Pool // Simplicity first and foremost
8 questions for Pool
POOL is a design studio run by Léa Padovani and Sébastien Kieffer. Léa Padovani studied Applied Arts with a focus on interior design and object design, while Sébastien Kieffer studied industrial design at the Ecole Pivaut de Nantes. They met while working in the studio of the talented Noé Duchaufour Lawrence. Already working as team, they decided to join forces. Simplicity suits them well but don't let their deceptively simple designs fool you. These stars of the new generation of dynamic French designers are also members of Habitat's "pool team". Their designs: the Pool funnel vase and the Parasol lamp! Interview!
What feeds your inspiration?
We're influenced by the city and how it changes, whether that's 'romantic' Paris or the more everyday aspects of the city such as its signs, architecture and shop fronts. We like to observe what happens around us and try to design, just as the Decorative Arts movement did, objects inspired by nature, the animal kingdom and plants.
How would you describe your approach?
We are involved in the design of objects and furniture as well as interior design. What we like about this is being able to work in a cross-cutting manner in the fashion of the Memphis and Bauhaus movements. Their strength was their ability to bring together strong personalities in order to create intricate yet unified designs. The concept of working as a collective and variable geometry is really important to us. That's why we decided to call ourselves Pool!
What is the basis or DNA of your designs?
We like making objects that appear to be simple but aren't! An object that seems to be without embellishment is actually the most difficult thing to do. We want to put across direct frank messages. The only thing that matters, once you've gone beyond the constraints of functionality and aesthetics, is to give a creation a story, to give it a soul if you like.
Do you prefer working with certain materials?
Not at all! Sometimes a project will inform our choice of materials as was the case with the funnel vase; the brief read "revolutionise white pottery". The materials are never our staring point, we choose the materials in relation to the object's purpose.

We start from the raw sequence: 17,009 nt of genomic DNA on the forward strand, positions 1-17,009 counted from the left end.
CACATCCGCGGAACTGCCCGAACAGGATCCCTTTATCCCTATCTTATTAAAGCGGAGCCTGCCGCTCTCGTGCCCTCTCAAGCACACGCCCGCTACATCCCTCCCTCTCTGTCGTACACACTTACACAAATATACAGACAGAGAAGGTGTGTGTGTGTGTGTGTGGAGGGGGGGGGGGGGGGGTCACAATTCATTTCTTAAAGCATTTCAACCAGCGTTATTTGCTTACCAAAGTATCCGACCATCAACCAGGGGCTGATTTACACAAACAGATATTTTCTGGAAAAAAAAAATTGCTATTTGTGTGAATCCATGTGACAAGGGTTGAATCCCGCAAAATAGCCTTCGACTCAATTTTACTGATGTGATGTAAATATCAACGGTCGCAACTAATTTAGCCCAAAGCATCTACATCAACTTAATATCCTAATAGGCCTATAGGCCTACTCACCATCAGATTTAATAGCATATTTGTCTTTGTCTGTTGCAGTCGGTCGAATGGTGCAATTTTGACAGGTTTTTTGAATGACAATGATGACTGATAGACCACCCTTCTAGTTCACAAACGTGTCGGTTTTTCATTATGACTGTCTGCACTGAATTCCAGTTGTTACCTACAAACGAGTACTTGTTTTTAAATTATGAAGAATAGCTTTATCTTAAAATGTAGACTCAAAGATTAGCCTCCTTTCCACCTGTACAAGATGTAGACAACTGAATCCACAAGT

How did the idea of the parasol lamp come about?
There was no special brief, we were simply asked to create a lamp and we started out with the idea of geometry i.e. finding objects that could stand or balance alone. We submitted our proposals; we were guided by the light. The Parasol lamp creates a certain form of intimacy; it's an object that illuminates and creates a concentrated beam of light on the floor.
If you were asked to design another piece for Habitat, what would you choose?
Another lamp following on from the Parasol lamp but also larger pieces such as modular furniture used for storage. We love the concept of stacking, movement and modularity. If we take the example of our white funnel vase, what really excites us is the fact that you can stack it and give it another function.
How would you define affordable design?
There are two subtle meanings; owning and buying. In other words, designing an object which has personality and character while respecting the constraints of industrial production.
What are you up to now?
As designers, we have a duty to constantly question ourselves in order to push our creative boundaries. We have to fully explore this freedom while at the same time coming up with designs for any type of market, whether that's mass retail outlets or art galleries such as the limited edition pieces that we created for the Thomas Erber "The Cabinet of Curiosities" exhibition in New York. All these exercises require the same creative approach: they enrich each other. So, we are continually re-inventing our creative universe!